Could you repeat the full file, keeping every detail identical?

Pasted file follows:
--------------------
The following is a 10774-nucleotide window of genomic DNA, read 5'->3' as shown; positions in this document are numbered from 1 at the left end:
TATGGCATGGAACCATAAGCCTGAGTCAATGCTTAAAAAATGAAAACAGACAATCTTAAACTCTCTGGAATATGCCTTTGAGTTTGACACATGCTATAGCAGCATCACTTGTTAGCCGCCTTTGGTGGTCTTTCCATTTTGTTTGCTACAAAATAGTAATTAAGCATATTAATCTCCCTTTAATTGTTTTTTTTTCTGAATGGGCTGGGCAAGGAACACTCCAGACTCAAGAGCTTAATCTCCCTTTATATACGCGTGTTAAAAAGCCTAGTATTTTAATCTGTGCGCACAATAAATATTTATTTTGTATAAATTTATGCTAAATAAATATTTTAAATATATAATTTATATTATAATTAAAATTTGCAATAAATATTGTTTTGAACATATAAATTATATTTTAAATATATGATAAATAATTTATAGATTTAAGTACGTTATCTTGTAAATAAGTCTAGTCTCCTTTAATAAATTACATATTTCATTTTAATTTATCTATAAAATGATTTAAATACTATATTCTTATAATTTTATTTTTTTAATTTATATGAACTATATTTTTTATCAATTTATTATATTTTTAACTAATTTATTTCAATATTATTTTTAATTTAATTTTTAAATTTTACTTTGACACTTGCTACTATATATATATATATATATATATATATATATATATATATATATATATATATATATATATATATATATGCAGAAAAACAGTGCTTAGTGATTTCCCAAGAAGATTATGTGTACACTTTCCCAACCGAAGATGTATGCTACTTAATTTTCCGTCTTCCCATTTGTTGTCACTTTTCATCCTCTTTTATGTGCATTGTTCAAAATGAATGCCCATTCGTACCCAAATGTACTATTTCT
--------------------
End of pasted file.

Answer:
The following is a 10774-nucleotide window of genomic DNA, read 5'->3' as shown; positions in this document are numbered from 1 at the left end:
TATGGCATGGAACCATAAGCCTGAGTCAATGCTTAAAAAATGAAAACAGACAATCTTAAACTCTCTGGAATATGCCTTTGAGTTTGACACATGCTATAGCAGCATCACTTGTTAGCCGCCTTTGGTGGTCTTTCCATTTTGTTTGCTACAAAATAGTAATTAAGCATATTAATCTCCCTTTAATTGTTTTTTTTTCTGAATGGGCTGGGCAAGGAACACTCCAGACTCAAGAGCTTAATCTCCCTTTATATACGCGTGTTAAAAAGCCTAGTATTTTAATCTGTGCGCACAATAAATATTTATTTTGTATAAATTTATGCTAAATAAATATTTTAAATATATAATTTATATTATAATTAAAATTTGCAATAAATATTGTTTTGAACATATAAATTATATTTTAAATATATGATAAATAATTTATAGATTTAAGTACGTTATCTTGTAAATAAGTCTAGTCTCCTTTAATAAATTACATATTTCATTTTAATTTATCTATAAAATGATTTAAATACTATATTCTTATAATTTTATTTTTTTAATTTATATGAACTATATTTTTTATCAATTTATTATATTTTTAACTAATTTATTTCAATATTATTTTTAATTTAATTTTTAAATTTTACTTTGACACTTGCTACTATATATATATATATATATATATATATATATATATATATATATATATATATATATATATATATATATGCAGAAAAACAGTGCTTAGTGATTTCCCAAGAAGATTATGTGTACACTTTCCCAACCGAAGATGTATGCTACTTAATTTTCCGTCTTCCCATTTGTTGTCACTTTTCATCCTCTTTTATGTGCATTGTTCAAAATGAATGCCCATTCGTACCCAAATGTACTATTTCT